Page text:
Monday, September 22, 2008

The Electoral College Map (9/22/08)

Sunday's polls offered a mixed bag of results for both candidates. Of the nine polls from 7 states, the pair of surveys out of Florida continued to show a race drawing closer, while following the tie in the Big Ten poll of Iowa, the two polls in the Hawkeye state show the exact opposite. That outlier, then, appears to be just that. An anomaly. Other than those two, both Ohio and Virginia remain well within the margin of error -- despite the wider spread in the University of Cinncinati survey of Ohio -- and the formerly large Obama gap in Minnesota continues to contract. But the race across all the Rust Belt and north midwestern states is heading in much the same direction.

New Polls (Sept. 21)
Univ. South Alabama
Miami Herald/St. Pete Times
Research 2000
Research 2000
University of Cinncinati

But Minnesota still has not budged too terribly much on the map or on the Electoral College Spectrum. In fact, the map is unchanged since yesterday's South Carolina shift. Obama maintains his eight electoral vote edge over McCain due in large part to the fact that the five state block from Colorado through Virginia is stationary through the addition of these nine polls. If there is any change to the electoral vote tally, it will be triggered most likely by the movement of one of those five states. And only Nevada and Ohio are currently on the Watch List below.

[Click Map to Enlarge]

Though Minnesota does not shift again, despite yet another close poll, it is within a fraction of a point of jumping Oregon and closer to a toss up distinction. But the North Star state isn't there yet. Of the five polls released since the beginning of September in Minnesota, all have been within three points with the exception of the CNN poll that was conducted in the time between the two conventions. So while the FHQ average is not yet yielding a result in line with this recent trend, it has shifted by almost two points. Four polls, after all, is just more than one-sixth of the number of surveys conducted in the state. We have a trend and the average is following that trend, but cautiously.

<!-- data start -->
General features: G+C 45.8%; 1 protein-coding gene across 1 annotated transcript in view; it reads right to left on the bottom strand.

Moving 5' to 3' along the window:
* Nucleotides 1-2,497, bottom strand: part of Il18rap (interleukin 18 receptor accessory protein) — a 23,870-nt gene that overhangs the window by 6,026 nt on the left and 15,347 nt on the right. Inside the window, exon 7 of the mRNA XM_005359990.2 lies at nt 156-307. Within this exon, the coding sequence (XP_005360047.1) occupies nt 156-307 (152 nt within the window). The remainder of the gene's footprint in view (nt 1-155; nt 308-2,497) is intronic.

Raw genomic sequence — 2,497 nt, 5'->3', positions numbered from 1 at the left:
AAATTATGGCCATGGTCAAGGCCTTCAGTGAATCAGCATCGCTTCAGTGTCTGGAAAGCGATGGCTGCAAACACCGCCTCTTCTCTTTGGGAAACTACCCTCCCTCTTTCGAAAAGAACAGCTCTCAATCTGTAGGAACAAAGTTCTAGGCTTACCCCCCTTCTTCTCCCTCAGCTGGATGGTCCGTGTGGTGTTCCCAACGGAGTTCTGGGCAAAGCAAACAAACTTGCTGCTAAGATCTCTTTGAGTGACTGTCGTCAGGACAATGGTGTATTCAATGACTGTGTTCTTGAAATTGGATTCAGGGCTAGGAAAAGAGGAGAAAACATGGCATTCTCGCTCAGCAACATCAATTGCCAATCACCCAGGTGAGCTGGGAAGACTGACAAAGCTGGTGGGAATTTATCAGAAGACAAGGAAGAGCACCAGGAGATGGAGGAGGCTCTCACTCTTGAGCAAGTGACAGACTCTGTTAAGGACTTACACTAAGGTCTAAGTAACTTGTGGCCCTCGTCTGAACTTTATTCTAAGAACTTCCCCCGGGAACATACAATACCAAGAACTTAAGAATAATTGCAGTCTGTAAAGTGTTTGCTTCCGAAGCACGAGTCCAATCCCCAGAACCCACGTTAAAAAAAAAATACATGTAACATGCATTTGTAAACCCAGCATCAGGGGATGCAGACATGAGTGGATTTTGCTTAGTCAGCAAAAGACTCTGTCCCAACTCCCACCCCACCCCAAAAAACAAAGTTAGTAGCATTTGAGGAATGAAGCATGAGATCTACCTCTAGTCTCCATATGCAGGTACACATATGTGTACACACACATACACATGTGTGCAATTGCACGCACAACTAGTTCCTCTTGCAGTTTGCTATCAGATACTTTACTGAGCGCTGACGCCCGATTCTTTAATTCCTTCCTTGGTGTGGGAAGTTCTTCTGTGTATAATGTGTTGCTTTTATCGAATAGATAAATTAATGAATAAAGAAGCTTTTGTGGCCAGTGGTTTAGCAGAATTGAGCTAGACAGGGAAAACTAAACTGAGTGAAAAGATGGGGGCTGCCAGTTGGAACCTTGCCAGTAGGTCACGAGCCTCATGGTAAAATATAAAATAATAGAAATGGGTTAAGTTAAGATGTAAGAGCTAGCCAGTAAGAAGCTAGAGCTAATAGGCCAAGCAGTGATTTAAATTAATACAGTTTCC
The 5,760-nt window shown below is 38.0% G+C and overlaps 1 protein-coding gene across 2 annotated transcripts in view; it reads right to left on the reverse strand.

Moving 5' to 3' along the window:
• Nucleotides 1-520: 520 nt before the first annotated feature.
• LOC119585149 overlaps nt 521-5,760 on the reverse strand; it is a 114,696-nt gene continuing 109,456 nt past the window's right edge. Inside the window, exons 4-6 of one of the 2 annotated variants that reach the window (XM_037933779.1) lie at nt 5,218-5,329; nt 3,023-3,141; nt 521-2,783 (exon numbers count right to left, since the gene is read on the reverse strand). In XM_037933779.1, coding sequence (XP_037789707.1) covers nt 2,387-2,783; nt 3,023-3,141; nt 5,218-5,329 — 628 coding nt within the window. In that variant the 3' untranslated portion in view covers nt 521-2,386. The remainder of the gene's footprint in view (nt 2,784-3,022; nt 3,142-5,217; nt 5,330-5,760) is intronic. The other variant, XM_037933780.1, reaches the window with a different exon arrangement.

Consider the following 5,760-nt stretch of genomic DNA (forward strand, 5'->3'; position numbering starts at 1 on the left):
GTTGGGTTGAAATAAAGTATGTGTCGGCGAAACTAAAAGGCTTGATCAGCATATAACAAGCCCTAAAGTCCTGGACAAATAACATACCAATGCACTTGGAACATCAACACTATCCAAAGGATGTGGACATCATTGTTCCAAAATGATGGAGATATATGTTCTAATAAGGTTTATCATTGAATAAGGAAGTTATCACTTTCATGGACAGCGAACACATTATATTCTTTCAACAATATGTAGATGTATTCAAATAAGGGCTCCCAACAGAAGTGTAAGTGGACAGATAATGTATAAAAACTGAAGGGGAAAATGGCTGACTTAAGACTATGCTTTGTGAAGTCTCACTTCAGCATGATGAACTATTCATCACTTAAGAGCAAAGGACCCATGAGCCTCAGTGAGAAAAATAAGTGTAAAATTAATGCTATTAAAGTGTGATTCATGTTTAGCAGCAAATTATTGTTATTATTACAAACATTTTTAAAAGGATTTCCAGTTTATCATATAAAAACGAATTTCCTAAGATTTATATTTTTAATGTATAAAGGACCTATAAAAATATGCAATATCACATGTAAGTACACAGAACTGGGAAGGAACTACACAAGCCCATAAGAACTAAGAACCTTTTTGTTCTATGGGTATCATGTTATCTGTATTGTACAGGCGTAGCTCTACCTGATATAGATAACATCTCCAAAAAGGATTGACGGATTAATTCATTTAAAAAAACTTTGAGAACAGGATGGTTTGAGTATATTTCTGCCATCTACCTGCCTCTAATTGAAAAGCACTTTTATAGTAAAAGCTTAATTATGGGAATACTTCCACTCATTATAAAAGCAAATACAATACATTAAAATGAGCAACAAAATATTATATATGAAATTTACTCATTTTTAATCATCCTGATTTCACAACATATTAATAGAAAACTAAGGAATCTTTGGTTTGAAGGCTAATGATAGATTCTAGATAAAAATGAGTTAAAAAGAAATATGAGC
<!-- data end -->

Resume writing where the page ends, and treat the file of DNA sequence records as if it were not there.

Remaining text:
The Electoral College Spectrum*
*Follow the link for a detailed explanation on how to read the Electoral College Spectrum.
**The numbers in the parentheses refer to the number of electoral votes a candidate would have if he won all the states ranked prior to that state. If, for example, McCain won all the states up to and including Pennsylvania (all Obama's toss up states, but Michigan), he would have 299 electoral votes. Both candidates numbers are only totaled through their rival's toss up states. In those cases, Obama's number is on the left and McCain's is on the right in italics.

The line between Colorado and New Hampshire is the where Obama crosses (or McCain would cross) the 270 electoral vote threshold to win the presidential election. That line is referred to as the victory line. Both states are currently favoring Obama, thus the blue text in those two cells.

Finally, the Watch List from yesterday remains intact. These ten states plus the McCain lean states are still the ones to keep our eyes on. Are those medium red states moving toward competitiveness or toward McCain? And will and other states -- such as New Mexico or Wisconsin -- shift to toss ups?

The Watch List*
Alaskafrom McCain leanto Strong McCain
Delawarefrom Strong Obama
to Obama lean
Georgiafrom Strong McCainto McCain lean
Nevadafrom Toss Up McCainto Toss Up Obama
New Mexicofrom Obama leanto Toss Up Obama
North Carolinafrom Toss Up McCain
to McCain lean
Ohiofrom Toss Up McCain
to Toss Up Obama
Texasfrom Strong McCainto McCain lean
Washingtonfrom Obama lean
to Strong Obama
Wisconsinfrom Obama leanto Toss Up Obama
*Weighted Average within a fraction of a point of changing categories.

Since we have a status quo post here, let me take an opportunity to pose a question to our readers in the hopes of jumpstarting a discussion. I have had several discussions lately about the changing definition of what a toss up state is. In other words, is a state that was a toss up at five points in June or July, still a toss up with the same five point margin today? So the definition of a toss up is something of a moving target, shrinking as the campaign draws toward its culminating point on election day. Now that the system has calmed down to some degree after the convention bounces, I think it may be the best time to move that line, especially with the next series of shocks set to commence on Friday with the first debate. What do you think?

Let's look at a couple of examples, so those wishing to comment can make as informed a decision as possible.

If the line is moved from a five point margin to a four point margin...
...McCain gains just Missouri and North Carolina.
...Obama's list of states holds steady.
...the total number of toss up states drops from 12 to 10.

If the line between lean and toss up is downgraded to the 3 point mark...
...McCain shifts Florida and Montana into his lean category.